The demonstrations were the latest in a series organized by the Strategy 31 rights group which has organized rallies on the last day of each month with 31 days, highlighting Article 31 of Russia’s constitution which guarantees freedom of assembly.
“The United States is troubled by reports of that dozens of people were detained in Moscow and other cities around Russia,” said National Security Council spokesman Tommy Vietor.
“Current actions run counter to President Medvedev’s recent comments about the need to widen the political space, and threaten those championing the aspirations that are common to all people,” he said.
The Obama administration has been criticized for subordinating human rights and democracy to security interests since the “reset” of US-Russia relations. But others note that the US has managed to pursue a dual track strategy, engaging the Kremlin on vital strategic issues, including arms control and frustrating Iran’s nuclear ambitions, while reserving the right to criticize the regime’s democratic regression and engage Russian civil society groups.
The protest in Moscow was led Ludmilla Alexeyeva, head of the Moscow Helsinki Group, ……
and attended by a smattering of young people along with numerous middle-aged and elderly people, some making their way painfully by cane. Police officers surrounded them – 2,000 had been deployed – and looked intimidating, many in bulletproof vests and helmets, standing shoulder to shoulder and two deep around much of the square.
“This is our only way to tell the authorities what we think,” said Alexeyeva.
Many of the pro-democracy activists said they were inspired by the protests in Egypt and called for an end to premier Vladimir Putin’s authoritarian rule.
Before the protests even began, police arrested 11 activists with the Other Russia opposition group in a weekend raid, claiming that the detentions were part of an investigation into recent ultra- nationalist riots.
Their justification convinced few observers.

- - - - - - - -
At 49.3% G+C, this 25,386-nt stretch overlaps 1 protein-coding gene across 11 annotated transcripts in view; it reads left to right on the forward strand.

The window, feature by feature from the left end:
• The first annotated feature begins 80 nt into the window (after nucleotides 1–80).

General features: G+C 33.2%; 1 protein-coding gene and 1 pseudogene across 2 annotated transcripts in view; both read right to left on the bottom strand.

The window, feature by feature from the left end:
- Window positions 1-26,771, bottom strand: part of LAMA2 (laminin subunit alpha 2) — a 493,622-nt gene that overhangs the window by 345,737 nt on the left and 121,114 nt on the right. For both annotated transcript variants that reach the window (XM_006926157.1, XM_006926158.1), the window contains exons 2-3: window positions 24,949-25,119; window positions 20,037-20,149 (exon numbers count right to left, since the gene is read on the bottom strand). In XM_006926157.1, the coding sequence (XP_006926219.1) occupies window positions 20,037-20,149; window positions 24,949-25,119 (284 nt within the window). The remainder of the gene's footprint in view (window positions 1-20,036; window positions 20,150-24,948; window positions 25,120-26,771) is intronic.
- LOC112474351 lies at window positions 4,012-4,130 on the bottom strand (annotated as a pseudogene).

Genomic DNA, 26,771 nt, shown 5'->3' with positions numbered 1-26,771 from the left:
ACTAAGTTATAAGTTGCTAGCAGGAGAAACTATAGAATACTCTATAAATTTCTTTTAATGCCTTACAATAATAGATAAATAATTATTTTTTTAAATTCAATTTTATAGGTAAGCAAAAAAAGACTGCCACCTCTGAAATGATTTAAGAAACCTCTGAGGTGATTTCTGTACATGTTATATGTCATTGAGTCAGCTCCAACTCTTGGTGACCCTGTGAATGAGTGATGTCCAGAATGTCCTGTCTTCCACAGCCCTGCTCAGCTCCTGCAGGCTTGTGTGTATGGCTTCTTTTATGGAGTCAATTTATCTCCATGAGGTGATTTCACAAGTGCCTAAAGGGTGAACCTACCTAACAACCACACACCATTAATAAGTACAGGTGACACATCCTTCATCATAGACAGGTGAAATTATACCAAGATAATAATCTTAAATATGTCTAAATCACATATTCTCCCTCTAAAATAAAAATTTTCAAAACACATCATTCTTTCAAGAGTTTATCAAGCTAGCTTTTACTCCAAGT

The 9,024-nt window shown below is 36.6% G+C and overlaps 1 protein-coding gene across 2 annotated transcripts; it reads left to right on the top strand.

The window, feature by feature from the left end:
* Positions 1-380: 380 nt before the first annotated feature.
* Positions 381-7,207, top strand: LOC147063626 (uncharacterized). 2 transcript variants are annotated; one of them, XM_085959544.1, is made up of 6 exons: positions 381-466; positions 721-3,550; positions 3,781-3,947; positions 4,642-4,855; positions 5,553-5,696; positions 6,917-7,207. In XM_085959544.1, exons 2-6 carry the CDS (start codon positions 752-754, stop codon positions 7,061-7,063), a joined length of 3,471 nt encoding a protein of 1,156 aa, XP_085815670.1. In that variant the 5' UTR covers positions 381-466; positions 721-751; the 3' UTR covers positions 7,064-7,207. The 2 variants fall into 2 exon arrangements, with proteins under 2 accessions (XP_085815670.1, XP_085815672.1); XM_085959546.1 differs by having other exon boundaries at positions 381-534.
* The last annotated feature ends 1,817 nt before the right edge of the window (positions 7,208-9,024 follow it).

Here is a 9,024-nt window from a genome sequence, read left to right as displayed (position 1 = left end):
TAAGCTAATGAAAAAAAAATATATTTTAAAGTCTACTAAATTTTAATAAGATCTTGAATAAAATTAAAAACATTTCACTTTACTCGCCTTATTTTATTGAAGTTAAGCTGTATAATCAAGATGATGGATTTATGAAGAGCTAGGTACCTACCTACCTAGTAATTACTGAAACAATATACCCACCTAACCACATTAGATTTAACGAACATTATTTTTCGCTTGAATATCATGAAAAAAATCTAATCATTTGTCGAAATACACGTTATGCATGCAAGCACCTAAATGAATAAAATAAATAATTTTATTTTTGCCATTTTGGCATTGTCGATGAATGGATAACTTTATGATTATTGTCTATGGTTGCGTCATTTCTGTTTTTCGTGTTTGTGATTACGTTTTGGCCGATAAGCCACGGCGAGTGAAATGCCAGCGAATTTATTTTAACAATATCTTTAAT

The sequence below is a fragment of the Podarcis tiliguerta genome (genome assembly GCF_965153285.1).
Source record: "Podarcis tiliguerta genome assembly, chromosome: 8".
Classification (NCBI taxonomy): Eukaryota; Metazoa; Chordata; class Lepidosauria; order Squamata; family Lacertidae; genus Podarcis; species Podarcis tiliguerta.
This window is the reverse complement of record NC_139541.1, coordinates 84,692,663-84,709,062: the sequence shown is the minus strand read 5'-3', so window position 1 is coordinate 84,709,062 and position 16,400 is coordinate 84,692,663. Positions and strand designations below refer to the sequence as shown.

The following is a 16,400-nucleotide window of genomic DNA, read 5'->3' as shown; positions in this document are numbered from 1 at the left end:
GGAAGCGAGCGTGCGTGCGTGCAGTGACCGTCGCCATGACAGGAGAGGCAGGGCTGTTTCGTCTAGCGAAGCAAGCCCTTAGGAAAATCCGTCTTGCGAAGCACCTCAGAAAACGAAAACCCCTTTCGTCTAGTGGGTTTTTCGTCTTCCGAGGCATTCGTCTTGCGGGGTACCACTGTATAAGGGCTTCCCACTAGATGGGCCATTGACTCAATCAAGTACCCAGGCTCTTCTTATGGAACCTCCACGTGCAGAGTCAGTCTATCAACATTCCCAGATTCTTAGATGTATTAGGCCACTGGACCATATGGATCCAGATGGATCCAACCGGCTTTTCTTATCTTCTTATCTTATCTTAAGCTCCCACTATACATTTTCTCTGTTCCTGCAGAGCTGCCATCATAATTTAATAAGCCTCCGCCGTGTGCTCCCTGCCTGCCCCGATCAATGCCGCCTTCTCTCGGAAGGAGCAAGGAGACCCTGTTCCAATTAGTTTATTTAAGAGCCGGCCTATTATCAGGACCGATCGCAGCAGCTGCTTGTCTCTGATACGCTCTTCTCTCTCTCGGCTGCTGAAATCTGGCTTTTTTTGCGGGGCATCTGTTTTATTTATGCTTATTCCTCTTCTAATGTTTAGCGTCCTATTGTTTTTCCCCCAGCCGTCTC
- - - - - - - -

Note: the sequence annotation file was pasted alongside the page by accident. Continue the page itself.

“Authorities arrested citizens seeking to exercise their right to peaceful assembly and some who were not even participating in the demonstration,” said the NSC’s Vietor. “We urge the Russian government to act to safeguard the fundamental freedoms of expression and assembly for all citizens.”
The Strategy 31 protests took place against the backdrop of growing speculation that the recent terrorist attack on Moscow’s Domodedovo airport is aggravating tension between prime minister Putin and President Dmitri Medvedev. But whereas the former enjoys the allegiance of the powerful siloviki clans, Medvedev has failed to build a power base or constituency to support his declared strategy of modernization.
“Perhaps the biggest weakness in Putin’s Russia is the lack of a vigorous civil society to represent citizens’ interests,” says Lucian Kim, as a result of which “the government is too unresponsive”:
For most of the past 10 years, Russia’s government has avoided accountability by marginalizing the opposition, bringing the national TV broadcasters under its control and squeezing independent civic groups. Past terrorist attacks have been largely erased from public memory, as have uncomfortable questions over how they could have happened in the first place.
“In the aftermath of the Domodedovo attack, Medvedev appealed to civil society to aid in the fight against terrorism,” Kim writes. “It was unclear whom he had in mind.”
But, other observers suggest, the Strategy 31 campaign indicates that civil society and pro-democracy groups remain resilient and may even be encouraging a new civic activism that has spread beyond the major urban dissident clusters of Moscow and St. Petersburg to Russia’s provinces.
The Moscow Helsinki Group is a long-time grantee of the National Endowment for Democracy